cross stitch
Finally, having failed to find a nice birthday card for my godson in the shops (where are all the decent kids’ birthday cards?!), I decided to stitch my own. It took me a looong time to find an image in my magazines that was suitable for a small boy… sooo many fairies and cutsie mice! But I eventually decided on a skateboarding tortoise. I haven’t actually turned this one into a card yet (that will happen when I get back from Taiwan – tomorrow, in case anyone is wondering. Assuming no Icelandic volcanoes have erupted since I sheduled this post!), but here’s a photo of the cross stitch itself:

Tortoise

And that’s what I’ve been stitching for other people this summer. I also mentioned in my latest photo an hour post that I’m working on something for my kitchen. I still have one more thing to stitch for that (I have a frame with four gaps), then all four little pictures will be up on the blog, so look out for that!


11 Comments

35 Before 35: Eat fondue in Switzerland

KäsefondueFondue is technically more of a winter food (for obvious reasons!), but when we took my brother to Basel for the day I was determined to find some despite the fact that it was July! Amazingly, I actually managed to find two restaurants in Basel that serve fondue year round. The first place we tried turned out to be closed as the owners were on holiday, so we ended up at a restaurant called Steinbock. (Steinbock, by the way, is the German name for the star sign Capricorn).

The restaurant was a fairly unassuming place on a busy street near the Schweizerische Bahnhof (Swiss railway station – there is also a Badische Bahnhof, which is the German train station, meaning you can travel there from Germany on a German rail pass). If I hadn’t discovered beforehand from the Internet that this was one of very few restaurants in Basel that does fondue year round I doubt we would have stopped there! However, it turned out to be a good choice. Apart from the many different types of fondue (including meat ones), the restaurant also had raclette and several different dishes involving Rösti, as well as some other traditional Swiss dishes and some pasta/gnocchi dishes. Jan initially wanted to order cheese fondue for three, but I suggested it might be better for just the two of us to get fondue, that way my brother could try a little bit but wouldn’t be left without any food if he didn’t like it. So we ordered fondue for two, while my brother went for the Schnitzel.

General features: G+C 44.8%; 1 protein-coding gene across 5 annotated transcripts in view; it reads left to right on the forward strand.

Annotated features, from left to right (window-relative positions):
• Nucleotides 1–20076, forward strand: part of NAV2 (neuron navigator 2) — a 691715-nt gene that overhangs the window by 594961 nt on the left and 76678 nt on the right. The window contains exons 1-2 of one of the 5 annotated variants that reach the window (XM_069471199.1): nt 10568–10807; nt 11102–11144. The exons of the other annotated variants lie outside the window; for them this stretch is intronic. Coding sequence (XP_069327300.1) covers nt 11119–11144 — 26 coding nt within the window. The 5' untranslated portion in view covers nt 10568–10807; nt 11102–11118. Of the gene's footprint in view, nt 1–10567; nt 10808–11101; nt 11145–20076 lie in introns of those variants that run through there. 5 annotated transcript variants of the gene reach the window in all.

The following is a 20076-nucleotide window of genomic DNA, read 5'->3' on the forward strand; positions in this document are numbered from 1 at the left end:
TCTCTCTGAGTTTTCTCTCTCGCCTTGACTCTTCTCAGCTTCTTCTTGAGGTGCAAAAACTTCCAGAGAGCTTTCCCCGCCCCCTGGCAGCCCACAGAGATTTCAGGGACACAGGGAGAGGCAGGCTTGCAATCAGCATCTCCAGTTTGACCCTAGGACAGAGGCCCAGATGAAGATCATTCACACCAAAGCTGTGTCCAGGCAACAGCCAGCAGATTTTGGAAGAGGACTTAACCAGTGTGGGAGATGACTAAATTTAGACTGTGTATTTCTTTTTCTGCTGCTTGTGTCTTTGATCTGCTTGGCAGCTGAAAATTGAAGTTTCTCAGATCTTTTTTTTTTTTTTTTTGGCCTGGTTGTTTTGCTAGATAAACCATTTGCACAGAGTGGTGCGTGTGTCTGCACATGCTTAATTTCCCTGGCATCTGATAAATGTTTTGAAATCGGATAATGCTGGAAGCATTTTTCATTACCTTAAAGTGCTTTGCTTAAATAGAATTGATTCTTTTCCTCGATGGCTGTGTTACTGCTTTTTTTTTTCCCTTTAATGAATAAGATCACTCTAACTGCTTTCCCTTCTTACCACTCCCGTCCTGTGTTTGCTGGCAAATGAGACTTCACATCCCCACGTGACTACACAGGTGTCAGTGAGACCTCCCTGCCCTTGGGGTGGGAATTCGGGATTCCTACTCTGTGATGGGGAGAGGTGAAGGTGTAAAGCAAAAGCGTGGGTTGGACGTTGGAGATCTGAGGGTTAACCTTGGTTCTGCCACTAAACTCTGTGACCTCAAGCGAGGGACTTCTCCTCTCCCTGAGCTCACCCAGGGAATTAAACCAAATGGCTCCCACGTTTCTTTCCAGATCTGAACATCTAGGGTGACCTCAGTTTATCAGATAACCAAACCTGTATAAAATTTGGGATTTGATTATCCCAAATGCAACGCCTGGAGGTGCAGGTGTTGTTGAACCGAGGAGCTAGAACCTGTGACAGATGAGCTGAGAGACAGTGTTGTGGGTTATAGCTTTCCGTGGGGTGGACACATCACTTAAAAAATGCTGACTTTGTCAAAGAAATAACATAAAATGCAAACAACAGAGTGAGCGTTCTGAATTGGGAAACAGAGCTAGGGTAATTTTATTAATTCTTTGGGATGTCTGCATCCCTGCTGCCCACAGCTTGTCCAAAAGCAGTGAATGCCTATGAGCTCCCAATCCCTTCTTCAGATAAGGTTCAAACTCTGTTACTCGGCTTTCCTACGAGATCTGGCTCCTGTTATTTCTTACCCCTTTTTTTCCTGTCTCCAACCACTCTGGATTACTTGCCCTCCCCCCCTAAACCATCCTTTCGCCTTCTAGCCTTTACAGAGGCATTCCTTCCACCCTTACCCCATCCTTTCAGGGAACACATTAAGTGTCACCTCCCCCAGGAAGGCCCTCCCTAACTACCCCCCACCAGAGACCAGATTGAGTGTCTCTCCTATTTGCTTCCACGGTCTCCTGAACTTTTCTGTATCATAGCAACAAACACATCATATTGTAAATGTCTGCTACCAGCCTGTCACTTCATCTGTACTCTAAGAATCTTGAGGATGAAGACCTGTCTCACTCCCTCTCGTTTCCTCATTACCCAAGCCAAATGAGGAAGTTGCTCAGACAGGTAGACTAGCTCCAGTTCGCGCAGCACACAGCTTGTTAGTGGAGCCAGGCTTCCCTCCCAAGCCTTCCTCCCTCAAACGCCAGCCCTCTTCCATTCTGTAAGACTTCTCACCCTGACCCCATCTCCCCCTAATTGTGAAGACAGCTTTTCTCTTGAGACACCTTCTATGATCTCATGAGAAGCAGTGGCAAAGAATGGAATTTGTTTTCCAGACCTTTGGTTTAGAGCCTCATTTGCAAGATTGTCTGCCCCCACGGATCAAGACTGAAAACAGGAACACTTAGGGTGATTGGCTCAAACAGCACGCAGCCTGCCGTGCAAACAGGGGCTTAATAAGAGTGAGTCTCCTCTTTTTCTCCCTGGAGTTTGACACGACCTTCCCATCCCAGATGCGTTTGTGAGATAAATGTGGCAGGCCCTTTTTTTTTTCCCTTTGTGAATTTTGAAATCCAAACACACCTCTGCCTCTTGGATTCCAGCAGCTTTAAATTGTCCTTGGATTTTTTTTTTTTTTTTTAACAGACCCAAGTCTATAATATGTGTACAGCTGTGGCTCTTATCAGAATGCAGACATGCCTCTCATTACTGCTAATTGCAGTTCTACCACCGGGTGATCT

Just look at all the cheese in this pot… and remember, that’s for two people:

You can’t even tell what it is I’m dipping in! (For those who aren’t familiar with fondue, it’s bread).

The fondue was nice enough, although it had a little too much alcoho for my taste (cheese fondue is not just melted cheese – it actually consists of cheese, white wine, “Kirschwasser” – a kind of cherry schnapps – and usually some garlic). Most of the times I’ve eaten fondue, it’s been at work (we have a Swiss costumer who likes to send us fondue cheese), and obviously we’re sparing with the alcohol there. I prefer my fondue to taste more of cheese! It was still nice though, and Jan enjoyed it. But I do have to admit, my favourite part of the meal was the bread basket they brought out before we’d even ordered… filled with warm bread rolls that I’m sure had a hint of cheese in them I would go back there just for those! And for the record, no we did not finish the cheese! We used up all our bread and decided we were both too full to ask for more (trust me, it was a loooot of cheese!)

The food was fairly expensive – Jan spent nearly all of the 100 Swiss francs (just over 82 euros) he had on him just on our three meals plus three drinks! But by Swiss standards it was actually quite reasonable… I have seen Swiss cafés that charged 15 Swiss francs (about 12 euros) for basically cheese on toast! If you ever find yourself in Basel, I would certainly recommend Restaurant Steinbock. But do make sure you have plenty of cash on you – the waiter said they didn’t accept credit cards, and Switzerland is far from cheap!

And there’s another thing crossed off my 35 before 35 list. Just 31 left to go!


24 Comments

The best (or worst?) of Denglish

Denglish, according to Wikpedia, is a term “used in all German-speaking countries to refer to the increasingly strong influx of English or pseudo-English vocabulary into German.” In its simplest form, Denglish involves replacing some German words with their English equivalents, so someone might say “Ich habe die Files gedownloadet” instead of “Ich habe die Dateien heruntergeladen”. Here, there are perfectly good German words, the speaker just chooses not to use them for some reason.

In other cases, either an English word has replaced the original German to such an extent that most people don’t even know the real German word any more or there never was a German word in the fist place (e.g. der Browser for an Internet broswer) – usually this occurs with new technology that exists in an English-speaking country before it ever comes to Germany. Sometimes (as with the technologies), Denglish involves real English words, used in their correct context. Other times the words Germans use may sound English, but nobody really knows where they came from… or English words have been taken and used in an entirely different context. Mostly, this practice is harmless (although it can get confusing when a German starts speaking to an English native speaker using Denglish words!), but sometimes this practice of insisting on using English words at all costs can be very, very amusing. Here are some Denglish words and phrases that you may hear if you happen to find yourself in Germany…